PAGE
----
Journal of Autism and Developmental Disorders

, 35:713

Gastrointestinal Factors in Autistic Disorder: A Critical Review

Authors

  • Craig A. Erickson
    • Department of PsychiatryIndiana University School of Medicine
    • Department of PediatricsIndiana University School of Medicine
    • James Whitcomb Riley Hospital for Children
  • Kimberly A. Stigler
    • Department of PsychiatryIndiana University School of Medicine
    • James Whitcomb Riley Hospital for Children
  • Mark R. Corkins
    • Department of PediatricsIndiana University School of Medicine
    • James Whitcomb Riley Hospital for Children
  • David J. Posey
    • Department of PsychiatryIndiana University School of Medicine
    • James Whitcomb Riley Hospital for Children
  • Joseph F. Fitzgerald
    • Department of PediatricsIndiana University School of Medicine
    • James Whitcomb Riley Hospital for Children
    • Department of PsychiatryIndiana University School of Medicine
    • Department of PediatricsIndiana University School of Medicine
    • James Whitcomb Riley Hospital for Children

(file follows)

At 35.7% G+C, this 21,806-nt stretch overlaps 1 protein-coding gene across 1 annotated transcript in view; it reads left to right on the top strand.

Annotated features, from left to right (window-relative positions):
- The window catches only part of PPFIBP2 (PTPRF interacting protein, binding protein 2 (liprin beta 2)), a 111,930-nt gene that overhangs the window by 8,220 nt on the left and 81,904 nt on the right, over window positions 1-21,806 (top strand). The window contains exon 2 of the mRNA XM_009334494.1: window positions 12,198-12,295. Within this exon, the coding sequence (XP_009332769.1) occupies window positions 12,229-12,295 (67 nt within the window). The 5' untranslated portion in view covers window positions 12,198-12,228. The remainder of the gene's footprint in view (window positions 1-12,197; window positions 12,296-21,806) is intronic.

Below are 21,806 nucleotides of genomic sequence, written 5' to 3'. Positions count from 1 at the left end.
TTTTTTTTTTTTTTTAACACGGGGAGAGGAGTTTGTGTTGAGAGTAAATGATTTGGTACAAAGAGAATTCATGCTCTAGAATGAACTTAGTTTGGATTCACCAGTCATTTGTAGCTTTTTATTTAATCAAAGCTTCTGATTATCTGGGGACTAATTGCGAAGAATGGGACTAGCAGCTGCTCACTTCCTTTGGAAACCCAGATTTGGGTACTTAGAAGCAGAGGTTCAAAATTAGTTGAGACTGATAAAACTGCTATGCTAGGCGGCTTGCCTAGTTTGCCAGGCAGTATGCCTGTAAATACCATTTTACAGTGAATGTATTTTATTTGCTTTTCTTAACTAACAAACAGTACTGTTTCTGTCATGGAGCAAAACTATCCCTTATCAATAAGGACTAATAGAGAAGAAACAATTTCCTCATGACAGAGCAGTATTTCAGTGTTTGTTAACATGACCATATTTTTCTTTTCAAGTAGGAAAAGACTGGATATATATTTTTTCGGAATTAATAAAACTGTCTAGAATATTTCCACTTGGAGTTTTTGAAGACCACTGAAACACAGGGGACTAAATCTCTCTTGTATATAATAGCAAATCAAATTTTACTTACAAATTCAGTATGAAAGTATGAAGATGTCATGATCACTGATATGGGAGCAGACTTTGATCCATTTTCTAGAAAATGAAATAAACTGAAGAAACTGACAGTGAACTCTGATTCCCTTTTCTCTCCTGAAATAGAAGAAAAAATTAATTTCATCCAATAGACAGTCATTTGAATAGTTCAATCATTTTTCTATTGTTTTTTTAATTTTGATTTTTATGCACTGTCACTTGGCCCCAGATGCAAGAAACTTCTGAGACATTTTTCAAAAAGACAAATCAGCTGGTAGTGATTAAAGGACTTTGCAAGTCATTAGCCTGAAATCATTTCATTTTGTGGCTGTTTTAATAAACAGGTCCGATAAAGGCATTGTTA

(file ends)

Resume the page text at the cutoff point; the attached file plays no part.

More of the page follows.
• Department of PsychiatryIndiana University School of Medicine
Article

DOI: 10.1007/s10803-005-0019-4

Cite this article as:
Erickson, C.A., Stigler, K.A., Corkins, M.R. et al. J Autism Dev Disord (2005) 35: 713. doi:10.1007/s10803-005-0019-4

Abstract

Interest in the gastrointestinal (GI) factors of autistic disorder (autism) has developed from descriptions of symptoms such as constipation and diarrhea in autistic children and advanced towards more detailed studies of GI histopathology and treatment modalities. This review attempts to critically and comprehensively analyze the literature as it applies to all aspects of GI factors in autism, including discussion of symptoms, pathology, nutrition, and treatment. While much literature is available on this topic, a dearth of rigorous study was found to validate GI factors specific to children with autism.

Keywords

Autistic disorder; gastroenterology; pathophysiology

Copyright information

© Springer Science+Business Media, Inc. 2005